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themselves upon this attack, he slew two of their men of the greatest courage. One of them he struck in his mouth, as he was coming to him : the other was slain by him by that very dart which he drew out of the body of the other ; with which he ran this man through his side, as he was running away. And when he had done this, he first of all ran out of the midst of his enemies to his own side. So this man signalized himself for his valour; and many there were who were ambitious of gaining the like reputation. And now the Jews were unconcerned at what they suffered themselves from the Romans; and were only solicitous about what mischief they could do them. And death itself seemed a small matter to them, if at the same time they could but kill any one of their enemies. But Titus took care to secure his own soldiers from harm, as well as to have them overcome their enemies. He also said, that inconsiderate violence was madness; and that this alone was true courage, that was joined with good conduct : he, therefore, commanded his men to take care, when they fought their enemies, that they received no harm from them at the same time; and thereby show themselves to be truly valiant men.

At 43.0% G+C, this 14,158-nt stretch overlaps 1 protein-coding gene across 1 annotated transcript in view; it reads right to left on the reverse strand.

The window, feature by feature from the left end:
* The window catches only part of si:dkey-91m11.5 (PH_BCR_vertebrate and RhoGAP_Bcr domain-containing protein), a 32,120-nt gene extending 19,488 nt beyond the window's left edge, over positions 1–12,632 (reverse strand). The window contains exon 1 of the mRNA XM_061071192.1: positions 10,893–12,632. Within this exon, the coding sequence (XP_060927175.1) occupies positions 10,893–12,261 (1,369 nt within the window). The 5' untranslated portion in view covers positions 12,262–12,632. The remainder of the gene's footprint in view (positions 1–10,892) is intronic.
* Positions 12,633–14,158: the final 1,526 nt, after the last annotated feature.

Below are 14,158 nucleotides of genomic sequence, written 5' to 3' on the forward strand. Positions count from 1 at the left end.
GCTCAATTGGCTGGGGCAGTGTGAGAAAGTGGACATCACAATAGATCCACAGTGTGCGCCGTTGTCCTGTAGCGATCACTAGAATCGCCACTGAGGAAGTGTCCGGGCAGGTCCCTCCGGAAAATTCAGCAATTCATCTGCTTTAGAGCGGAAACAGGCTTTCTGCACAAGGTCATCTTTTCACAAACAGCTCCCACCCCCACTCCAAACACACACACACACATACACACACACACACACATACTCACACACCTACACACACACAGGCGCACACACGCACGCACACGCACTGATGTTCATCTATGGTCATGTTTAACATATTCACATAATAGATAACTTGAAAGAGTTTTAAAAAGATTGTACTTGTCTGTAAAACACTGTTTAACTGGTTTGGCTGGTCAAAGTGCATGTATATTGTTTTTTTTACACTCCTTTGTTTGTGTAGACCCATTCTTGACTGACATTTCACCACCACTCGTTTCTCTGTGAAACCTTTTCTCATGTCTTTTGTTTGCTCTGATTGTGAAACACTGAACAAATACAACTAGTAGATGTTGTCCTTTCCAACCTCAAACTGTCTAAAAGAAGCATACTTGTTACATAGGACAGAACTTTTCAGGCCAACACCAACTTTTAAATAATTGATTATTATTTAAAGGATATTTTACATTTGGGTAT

Now Titus brought one of his engines to the middle tower of the north part of the wall. Here a certain crafty Jew, whose name was Castor, lay in ambush, with ten others like himself, the rest being fled away by reason of the archers. These men lay still for a while, as in great fear, under their breast-plates. But when the tower was shaken, they arose, and Castor did then stretch out his hand, as a petitioner, and called for Cæsar, and by his voice moved his compassion, and begged of him to bave mercy upon them. Titus, in the innocency of his heart, believing him to be in earnest, and hoping that the Jews did now repent, stopped the working of the battering ram, and forbade them to shoot at the petitioners; and bade Castor say what he wished. He said, that he would come dowa, if he would give him his right hand for his security Titus replied, that he was pleased with such agreeable conduct; and would be well pleased if all the Jews would be of his mind, and that he was ready to give the like security to the city. Now fire of the ten disembled with him, and pretended to beg for mercy; while the Nx cried out aloud, that they would never be slaves to the Romans while it was in their power to die in a state of freedom. Now while these men were quarrelling for a long while, the attack was delayed. Castor also sent to Simon, and told him that they might take some time for consultation about what was to be done, because he would delude the power of the Romans for a considerable time. And at the same time that he sent thus to him, he appeared openly to exhort those that were obstinate to accept of Titus's hand for their security. But they seemed very angry, and brandished their naked swords upon the breast-works. and struck themselves upon their breasts, and fell down, as if they had been slain. Hereupon Titus, and those with him, were amazed at the courage of the men. And as they were not able to see exactly what was done, they admired at their great fortitude, and pitied their calamity. During this interval a certain person shot a dart at Castor, and wounded him in his nose ; whereupon he presently pulled out the dart, and showed it to Titus, and complained that this was unfair treatinent. So Cæsar reproved him that shot the dart, and desired Josephus, who then stood by bim, to give his right hand to Castor. But Josephus said, that he would not go to him, because these pretended petitioners meant nothing that was good : be also restrained those friends of his who were zealous to go to him. But still there was one Eneas, a deserter, who said he would go to him. Castor also called to them, that somebody should come, and receive the money which he had with him. This made Eneas the more earnestly to run to him, with his bosom open. Theu did Castor take up a great stone, and threw it at him ; which missed him, because he guarded himself against it. But still it wounded another soldier that was coming to him. When Cæsar understood that this was a delusion, he perceived that merey in war is a pernicious thing; because such cunning tricks have less place under the exercise of greater severity. So he caused the engine to work more strongly than before, on account of his anger at the deceit put upon him. But Castor, and his companions, set the tower on fire, when it began to give way, and leaped through the flame into a bidden vault that was under it: which made the Romans farther suppose that they were men of great courage, as having cast themselves into the fire. VOL. IV.